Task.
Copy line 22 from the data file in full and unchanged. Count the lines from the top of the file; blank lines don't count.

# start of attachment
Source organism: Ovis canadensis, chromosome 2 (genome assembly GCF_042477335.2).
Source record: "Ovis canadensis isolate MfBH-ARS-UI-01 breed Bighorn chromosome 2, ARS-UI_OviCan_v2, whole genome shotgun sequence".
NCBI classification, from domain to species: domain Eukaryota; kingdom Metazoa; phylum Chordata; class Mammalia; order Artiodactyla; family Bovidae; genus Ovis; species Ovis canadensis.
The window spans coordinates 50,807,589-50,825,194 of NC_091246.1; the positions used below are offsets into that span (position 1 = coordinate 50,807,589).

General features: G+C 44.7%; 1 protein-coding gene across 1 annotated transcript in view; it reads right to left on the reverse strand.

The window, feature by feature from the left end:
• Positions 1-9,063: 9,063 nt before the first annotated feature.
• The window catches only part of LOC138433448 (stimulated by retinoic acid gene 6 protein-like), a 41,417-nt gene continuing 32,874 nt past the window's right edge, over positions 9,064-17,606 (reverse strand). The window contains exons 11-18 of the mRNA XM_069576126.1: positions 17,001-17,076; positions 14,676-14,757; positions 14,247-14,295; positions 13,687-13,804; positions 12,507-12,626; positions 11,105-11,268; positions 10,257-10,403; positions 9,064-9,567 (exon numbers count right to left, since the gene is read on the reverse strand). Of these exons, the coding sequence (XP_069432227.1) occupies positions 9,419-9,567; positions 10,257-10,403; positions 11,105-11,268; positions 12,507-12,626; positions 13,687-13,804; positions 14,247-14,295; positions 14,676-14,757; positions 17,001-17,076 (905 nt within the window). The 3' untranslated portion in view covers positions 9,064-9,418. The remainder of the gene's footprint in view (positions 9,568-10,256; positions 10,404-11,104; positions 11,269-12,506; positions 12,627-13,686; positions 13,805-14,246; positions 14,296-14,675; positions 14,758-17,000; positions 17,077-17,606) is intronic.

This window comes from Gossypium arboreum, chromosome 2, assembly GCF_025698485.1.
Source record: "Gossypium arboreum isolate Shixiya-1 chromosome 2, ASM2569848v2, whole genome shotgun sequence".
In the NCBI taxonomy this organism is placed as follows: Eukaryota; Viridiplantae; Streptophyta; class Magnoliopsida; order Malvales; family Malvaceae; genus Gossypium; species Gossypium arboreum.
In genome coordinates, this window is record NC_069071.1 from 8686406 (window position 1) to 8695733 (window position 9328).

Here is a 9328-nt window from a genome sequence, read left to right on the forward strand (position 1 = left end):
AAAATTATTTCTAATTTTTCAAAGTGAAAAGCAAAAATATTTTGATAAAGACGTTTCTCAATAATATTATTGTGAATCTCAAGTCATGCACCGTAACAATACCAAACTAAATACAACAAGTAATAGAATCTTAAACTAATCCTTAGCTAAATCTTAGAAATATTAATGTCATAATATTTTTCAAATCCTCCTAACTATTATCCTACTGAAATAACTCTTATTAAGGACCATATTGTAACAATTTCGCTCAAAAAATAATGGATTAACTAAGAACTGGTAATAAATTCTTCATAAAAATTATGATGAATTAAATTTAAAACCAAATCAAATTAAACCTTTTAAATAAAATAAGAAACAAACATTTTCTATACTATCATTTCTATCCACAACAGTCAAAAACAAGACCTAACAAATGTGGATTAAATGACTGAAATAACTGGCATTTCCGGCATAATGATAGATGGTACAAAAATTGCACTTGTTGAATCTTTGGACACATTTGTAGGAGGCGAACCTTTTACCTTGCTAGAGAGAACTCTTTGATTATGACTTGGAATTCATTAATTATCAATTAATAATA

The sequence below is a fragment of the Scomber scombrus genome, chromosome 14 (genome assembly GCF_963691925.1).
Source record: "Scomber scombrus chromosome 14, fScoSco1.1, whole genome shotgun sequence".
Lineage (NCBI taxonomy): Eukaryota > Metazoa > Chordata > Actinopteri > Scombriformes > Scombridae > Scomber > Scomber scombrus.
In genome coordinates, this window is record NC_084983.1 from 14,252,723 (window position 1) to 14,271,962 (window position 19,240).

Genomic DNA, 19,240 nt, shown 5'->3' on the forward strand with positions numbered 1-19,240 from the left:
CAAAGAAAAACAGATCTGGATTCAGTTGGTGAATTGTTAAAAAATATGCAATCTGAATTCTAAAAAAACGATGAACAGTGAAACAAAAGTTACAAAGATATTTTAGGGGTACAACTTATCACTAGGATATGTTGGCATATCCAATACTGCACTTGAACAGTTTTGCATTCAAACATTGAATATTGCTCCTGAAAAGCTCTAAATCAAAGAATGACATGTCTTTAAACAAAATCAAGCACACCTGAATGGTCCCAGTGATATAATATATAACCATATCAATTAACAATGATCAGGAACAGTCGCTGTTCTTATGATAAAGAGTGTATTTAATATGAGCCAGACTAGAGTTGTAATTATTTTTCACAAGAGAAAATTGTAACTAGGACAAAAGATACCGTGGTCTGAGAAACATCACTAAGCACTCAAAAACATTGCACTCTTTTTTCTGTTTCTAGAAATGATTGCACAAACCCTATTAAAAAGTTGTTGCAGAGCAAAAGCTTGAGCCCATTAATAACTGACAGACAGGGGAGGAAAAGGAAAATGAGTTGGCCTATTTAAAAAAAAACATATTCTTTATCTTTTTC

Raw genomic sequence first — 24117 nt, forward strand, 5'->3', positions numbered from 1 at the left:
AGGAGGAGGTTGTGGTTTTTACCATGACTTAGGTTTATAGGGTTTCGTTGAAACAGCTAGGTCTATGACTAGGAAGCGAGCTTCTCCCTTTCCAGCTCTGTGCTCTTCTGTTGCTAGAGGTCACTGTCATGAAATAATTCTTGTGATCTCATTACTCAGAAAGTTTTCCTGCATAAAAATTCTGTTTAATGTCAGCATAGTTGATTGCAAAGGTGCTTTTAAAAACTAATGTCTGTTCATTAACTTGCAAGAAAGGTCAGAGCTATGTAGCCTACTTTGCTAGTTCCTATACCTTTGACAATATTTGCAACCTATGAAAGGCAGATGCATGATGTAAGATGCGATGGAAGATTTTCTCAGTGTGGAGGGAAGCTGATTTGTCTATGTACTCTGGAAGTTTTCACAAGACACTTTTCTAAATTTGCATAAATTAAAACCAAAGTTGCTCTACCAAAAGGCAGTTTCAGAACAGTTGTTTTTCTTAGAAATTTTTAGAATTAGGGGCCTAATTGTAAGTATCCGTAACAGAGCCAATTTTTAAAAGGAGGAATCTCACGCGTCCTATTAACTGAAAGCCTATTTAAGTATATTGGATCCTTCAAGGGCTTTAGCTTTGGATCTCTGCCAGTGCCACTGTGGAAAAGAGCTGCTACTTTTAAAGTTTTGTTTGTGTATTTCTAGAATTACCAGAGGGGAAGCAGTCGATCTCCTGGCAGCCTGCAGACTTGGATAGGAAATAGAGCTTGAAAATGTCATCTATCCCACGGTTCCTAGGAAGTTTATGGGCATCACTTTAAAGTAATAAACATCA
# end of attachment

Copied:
AGGAGGAGGTTGTGGTTTTTACCATGACTTAGGTTTATAGGGTTTCGTTGAAACAGCTAGGTCTATGACTAGGAAGCGAGCTTCTCCCTTTCCAGCTCTGTGCTCTTCTGTTGCTAGAGGTCACTGTCATGAAATAATTCTTGTGATCTCATTACTCAGAAAGTTTTCCTGCATAAAAATTCTGTTTAATGTCAGCATAGTTGATTGCAAAGGTGCTTTTAAAAACTAATGTCTGTTCATTAACTTGCAAGAAAGGTCAGAGCTATGTAGCCTACTTTGCTAGTTCCTATACCTTTGACAATATTTGCAACCTATGAAAGGCAGATGCATGATGTAAGATGCGATGGAAGATTTTCTCAGTGTGGAGGGAAGCTGATTTGTCTATGTACTCTGGAAGTTTTCACAAGACACTTTTCTAAATTTGCATAAATTAAAACCAAAGTTGCTCTACCAAAAGGCAGTTTCAGAACAGTTGTTTTTCTTAGAAATTTTTAGAATTAGGGGCCTAATTGTAAGTATCCGTAACAGAGCCAATTTTTAAAAGGAGGAATCTCACGCGTCCTATTAACTGAAAGCCTATTTAAGTATATTGGATCCTTCAAGGGCTTTAGCTTTGGATCTCTGCCAGTGCCACTGTGGAAAAGAGCTGCTACTTTTAAAGTTTTGTTTGTGTATTTCTAGAATTACCAGAGGGGAAGCAGTCGATCTCCTGGCAGCCTGCAGACTTGGATAGGAAATAGAGCTTGAAAATGTCATCTATCCCACGGTTCCTAGGAAGTTTATGGGCATCACTTTAAAGTAATAAACATCA